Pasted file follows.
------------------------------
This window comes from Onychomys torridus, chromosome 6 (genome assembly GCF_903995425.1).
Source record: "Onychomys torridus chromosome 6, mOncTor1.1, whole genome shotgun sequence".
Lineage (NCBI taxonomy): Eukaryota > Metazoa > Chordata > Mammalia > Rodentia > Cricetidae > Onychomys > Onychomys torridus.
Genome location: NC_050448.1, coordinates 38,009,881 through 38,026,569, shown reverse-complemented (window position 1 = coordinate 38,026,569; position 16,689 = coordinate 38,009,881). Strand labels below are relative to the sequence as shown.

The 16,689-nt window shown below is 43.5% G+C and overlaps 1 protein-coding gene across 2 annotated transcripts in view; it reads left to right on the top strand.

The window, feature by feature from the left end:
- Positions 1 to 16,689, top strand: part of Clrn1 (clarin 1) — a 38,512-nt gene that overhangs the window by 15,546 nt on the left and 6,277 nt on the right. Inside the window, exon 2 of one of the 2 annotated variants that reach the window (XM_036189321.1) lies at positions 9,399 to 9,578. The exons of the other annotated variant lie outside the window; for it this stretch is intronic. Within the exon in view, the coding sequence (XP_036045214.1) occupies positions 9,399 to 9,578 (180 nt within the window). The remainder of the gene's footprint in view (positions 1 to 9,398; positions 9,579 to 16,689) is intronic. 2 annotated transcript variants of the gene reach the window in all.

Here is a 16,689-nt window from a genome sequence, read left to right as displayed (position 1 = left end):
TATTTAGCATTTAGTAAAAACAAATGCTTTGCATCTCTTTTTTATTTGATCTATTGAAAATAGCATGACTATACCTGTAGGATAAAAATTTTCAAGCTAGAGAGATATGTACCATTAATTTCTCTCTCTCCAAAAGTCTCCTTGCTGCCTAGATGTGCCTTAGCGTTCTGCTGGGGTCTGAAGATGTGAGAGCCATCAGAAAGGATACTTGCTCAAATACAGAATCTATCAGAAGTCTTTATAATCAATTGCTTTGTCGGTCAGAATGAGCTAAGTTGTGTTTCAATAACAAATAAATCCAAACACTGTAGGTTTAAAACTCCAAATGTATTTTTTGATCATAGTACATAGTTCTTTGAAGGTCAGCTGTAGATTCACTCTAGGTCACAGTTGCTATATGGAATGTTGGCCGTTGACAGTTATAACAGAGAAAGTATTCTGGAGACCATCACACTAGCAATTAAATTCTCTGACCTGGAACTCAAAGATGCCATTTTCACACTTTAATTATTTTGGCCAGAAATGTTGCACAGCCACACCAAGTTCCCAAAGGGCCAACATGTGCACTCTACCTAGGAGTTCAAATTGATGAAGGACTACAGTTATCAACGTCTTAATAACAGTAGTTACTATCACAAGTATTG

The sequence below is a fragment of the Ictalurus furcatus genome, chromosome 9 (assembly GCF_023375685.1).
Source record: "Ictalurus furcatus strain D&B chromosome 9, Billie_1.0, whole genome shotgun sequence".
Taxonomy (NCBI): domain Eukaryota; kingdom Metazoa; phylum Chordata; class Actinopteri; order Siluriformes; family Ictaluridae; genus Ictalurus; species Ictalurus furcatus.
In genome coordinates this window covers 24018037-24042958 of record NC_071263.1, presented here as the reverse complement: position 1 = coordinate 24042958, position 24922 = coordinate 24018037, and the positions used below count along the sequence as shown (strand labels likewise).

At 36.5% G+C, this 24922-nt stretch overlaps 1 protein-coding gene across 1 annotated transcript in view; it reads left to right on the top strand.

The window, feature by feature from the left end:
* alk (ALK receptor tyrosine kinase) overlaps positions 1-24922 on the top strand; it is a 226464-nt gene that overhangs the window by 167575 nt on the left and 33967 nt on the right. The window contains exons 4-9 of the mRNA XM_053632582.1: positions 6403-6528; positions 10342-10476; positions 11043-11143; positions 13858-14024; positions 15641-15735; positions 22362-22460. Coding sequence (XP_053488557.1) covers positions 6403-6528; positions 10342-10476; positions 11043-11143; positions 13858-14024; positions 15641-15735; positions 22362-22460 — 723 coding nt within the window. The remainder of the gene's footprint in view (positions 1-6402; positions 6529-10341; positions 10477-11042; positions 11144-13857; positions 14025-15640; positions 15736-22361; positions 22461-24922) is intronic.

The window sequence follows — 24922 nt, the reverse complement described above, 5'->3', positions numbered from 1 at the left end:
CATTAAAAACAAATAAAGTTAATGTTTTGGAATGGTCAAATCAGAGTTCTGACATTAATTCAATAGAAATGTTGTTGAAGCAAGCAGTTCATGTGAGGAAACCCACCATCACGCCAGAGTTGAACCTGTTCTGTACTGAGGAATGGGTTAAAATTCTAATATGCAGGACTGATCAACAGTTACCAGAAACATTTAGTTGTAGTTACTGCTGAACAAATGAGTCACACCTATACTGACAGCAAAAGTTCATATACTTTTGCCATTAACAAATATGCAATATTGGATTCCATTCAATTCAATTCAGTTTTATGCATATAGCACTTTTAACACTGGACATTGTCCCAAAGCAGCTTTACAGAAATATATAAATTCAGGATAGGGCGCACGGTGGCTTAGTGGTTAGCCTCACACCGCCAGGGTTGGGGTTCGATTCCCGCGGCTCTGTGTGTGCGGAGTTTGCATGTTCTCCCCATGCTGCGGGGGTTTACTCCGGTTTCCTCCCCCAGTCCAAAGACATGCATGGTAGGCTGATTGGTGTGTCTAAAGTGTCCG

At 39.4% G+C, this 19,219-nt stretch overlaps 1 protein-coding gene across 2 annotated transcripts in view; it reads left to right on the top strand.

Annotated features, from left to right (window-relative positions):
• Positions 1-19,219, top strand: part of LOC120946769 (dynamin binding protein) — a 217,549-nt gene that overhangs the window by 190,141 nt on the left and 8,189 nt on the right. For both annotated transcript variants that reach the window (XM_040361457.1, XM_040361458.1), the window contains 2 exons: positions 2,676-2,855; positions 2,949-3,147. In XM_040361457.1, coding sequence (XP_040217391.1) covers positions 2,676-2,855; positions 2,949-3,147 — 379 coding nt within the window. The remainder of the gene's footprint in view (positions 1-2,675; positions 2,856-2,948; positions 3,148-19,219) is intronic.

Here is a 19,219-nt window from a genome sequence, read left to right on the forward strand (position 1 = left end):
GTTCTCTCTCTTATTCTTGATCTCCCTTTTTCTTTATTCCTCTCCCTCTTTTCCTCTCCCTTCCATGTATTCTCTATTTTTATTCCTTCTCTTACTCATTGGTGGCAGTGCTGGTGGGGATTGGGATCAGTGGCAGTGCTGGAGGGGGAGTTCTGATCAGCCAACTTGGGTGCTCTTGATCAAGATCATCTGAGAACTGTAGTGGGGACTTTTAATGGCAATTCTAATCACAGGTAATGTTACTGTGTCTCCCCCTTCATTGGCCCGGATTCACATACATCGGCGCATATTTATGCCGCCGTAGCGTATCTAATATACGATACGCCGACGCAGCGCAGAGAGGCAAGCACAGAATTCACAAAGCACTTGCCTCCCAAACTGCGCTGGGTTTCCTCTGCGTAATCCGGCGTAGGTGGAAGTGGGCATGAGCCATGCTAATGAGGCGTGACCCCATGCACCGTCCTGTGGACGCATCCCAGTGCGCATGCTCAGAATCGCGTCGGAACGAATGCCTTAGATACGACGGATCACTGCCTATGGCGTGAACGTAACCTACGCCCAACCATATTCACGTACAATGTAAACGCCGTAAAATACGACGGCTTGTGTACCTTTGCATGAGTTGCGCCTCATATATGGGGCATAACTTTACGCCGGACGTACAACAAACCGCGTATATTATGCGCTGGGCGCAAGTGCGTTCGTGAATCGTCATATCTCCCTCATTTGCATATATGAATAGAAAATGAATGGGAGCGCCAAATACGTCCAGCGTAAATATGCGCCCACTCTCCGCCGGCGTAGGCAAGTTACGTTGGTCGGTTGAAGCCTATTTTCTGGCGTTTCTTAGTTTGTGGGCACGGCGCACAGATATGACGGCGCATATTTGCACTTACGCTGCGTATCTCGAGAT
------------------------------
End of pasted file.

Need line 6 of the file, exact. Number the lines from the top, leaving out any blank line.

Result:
The window, feature by feature from the left end: